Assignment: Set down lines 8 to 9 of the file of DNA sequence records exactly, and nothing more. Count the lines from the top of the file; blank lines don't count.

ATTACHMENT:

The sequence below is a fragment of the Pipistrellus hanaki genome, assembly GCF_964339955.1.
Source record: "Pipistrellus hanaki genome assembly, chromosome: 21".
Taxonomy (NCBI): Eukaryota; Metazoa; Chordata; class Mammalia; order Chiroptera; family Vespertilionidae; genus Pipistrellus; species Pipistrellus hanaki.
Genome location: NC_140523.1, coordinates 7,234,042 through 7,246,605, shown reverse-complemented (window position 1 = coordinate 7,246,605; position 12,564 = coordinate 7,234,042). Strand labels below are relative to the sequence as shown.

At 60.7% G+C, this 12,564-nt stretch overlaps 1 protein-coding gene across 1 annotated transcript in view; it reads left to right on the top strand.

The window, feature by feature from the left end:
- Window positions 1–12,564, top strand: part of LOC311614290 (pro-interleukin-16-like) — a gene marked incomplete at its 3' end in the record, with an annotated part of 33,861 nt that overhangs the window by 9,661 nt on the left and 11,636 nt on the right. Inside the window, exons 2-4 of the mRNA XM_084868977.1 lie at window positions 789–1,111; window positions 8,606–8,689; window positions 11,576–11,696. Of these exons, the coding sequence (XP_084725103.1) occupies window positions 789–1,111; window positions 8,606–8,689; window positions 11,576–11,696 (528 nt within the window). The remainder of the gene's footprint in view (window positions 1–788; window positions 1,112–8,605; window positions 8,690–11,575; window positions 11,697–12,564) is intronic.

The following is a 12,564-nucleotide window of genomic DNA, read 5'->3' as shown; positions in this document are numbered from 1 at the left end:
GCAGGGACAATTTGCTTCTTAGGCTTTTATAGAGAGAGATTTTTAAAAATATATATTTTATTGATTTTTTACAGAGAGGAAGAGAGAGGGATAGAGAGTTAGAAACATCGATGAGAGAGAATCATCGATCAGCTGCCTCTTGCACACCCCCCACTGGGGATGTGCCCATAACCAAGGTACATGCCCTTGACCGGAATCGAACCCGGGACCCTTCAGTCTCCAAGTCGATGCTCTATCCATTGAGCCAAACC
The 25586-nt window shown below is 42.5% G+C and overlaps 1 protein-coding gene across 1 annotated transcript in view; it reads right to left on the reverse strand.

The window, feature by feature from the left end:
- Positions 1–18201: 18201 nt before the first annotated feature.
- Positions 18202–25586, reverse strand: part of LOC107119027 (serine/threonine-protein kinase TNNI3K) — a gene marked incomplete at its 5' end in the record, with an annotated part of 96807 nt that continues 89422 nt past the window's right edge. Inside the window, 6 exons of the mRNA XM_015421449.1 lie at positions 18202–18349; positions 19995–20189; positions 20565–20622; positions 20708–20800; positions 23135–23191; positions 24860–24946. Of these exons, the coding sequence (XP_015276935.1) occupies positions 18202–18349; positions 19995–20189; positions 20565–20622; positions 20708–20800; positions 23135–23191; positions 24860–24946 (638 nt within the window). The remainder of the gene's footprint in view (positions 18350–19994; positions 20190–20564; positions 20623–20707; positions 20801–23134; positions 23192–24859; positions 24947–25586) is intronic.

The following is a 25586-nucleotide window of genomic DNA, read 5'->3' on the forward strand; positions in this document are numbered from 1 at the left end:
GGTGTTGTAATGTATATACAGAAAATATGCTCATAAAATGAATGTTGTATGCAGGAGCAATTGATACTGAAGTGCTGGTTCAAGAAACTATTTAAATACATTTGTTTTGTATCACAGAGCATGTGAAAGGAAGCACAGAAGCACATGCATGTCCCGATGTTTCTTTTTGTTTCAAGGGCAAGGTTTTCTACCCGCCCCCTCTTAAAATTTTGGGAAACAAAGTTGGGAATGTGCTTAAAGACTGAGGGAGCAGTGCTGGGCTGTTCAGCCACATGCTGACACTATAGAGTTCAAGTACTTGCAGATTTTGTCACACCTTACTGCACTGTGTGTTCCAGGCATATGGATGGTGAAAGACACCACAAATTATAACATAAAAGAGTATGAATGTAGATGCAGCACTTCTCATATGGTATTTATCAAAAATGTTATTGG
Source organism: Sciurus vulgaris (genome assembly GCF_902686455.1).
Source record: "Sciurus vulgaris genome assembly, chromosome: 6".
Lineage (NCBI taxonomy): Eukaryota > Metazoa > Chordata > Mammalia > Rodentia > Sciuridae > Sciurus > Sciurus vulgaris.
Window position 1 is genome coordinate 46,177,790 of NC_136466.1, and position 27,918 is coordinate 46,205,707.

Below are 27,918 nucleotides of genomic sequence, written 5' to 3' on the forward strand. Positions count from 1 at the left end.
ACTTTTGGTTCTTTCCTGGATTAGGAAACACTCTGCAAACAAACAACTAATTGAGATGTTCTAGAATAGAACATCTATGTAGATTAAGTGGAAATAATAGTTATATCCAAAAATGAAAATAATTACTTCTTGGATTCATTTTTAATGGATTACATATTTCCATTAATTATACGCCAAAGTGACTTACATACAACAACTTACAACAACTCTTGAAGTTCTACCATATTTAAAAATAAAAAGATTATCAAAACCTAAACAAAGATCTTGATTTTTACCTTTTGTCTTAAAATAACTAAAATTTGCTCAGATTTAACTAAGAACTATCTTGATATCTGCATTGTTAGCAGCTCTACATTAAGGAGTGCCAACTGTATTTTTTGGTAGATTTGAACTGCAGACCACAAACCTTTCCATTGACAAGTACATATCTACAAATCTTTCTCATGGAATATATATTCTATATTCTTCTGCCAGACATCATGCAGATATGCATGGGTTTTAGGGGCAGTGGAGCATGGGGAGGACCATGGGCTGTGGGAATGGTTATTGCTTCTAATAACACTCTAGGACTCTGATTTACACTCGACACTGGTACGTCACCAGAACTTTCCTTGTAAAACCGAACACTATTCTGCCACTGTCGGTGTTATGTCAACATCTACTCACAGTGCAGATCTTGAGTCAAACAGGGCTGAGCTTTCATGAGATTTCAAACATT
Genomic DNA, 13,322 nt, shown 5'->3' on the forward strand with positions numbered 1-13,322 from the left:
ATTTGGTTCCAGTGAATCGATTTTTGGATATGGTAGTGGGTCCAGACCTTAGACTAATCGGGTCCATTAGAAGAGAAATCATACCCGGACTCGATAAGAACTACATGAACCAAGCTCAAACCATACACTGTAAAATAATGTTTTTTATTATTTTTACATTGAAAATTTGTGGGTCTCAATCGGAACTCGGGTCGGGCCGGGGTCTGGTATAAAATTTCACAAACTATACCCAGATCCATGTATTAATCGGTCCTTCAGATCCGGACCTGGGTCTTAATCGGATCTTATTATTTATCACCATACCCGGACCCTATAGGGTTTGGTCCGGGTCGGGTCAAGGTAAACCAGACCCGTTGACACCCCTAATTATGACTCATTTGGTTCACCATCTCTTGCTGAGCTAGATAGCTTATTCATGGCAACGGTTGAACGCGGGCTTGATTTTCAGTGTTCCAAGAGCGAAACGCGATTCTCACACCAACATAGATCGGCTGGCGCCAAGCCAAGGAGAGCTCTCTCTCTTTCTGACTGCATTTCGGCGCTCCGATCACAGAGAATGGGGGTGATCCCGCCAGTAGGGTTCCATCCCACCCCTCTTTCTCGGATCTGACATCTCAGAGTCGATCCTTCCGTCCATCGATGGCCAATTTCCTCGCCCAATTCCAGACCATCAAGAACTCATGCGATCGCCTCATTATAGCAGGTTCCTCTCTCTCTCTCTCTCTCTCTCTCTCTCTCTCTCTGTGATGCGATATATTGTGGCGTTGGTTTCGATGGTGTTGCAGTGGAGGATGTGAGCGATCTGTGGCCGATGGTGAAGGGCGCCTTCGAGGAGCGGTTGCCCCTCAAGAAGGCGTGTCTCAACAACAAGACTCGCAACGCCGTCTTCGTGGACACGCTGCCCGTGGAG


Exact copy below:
The following is a 12,564-nucleotide window of genomic DNA, read 5'->3' as shown; positions in this document are numbered from 1 at the left end:
GCAGGGACAATTTGCTTCTTAGGCTTTTATAGAGAGAGATTTTTAAAAATATATATTTTATTGATTTTTTACAGAGAGGAAGAGAGAGGGATAGAGAGTTAGAAACATCGATGAGAGAGAATCATCGATCAGCTGCCTCTTGCACACCCCCCACTGGGGATGTGCCCATAACCAAGGTACATGCCCTTGACCGGAATCGAACCCGGGACCCTTCAGTCTCCAAGTCGATGCTCTATCCATTGAGCCAAACC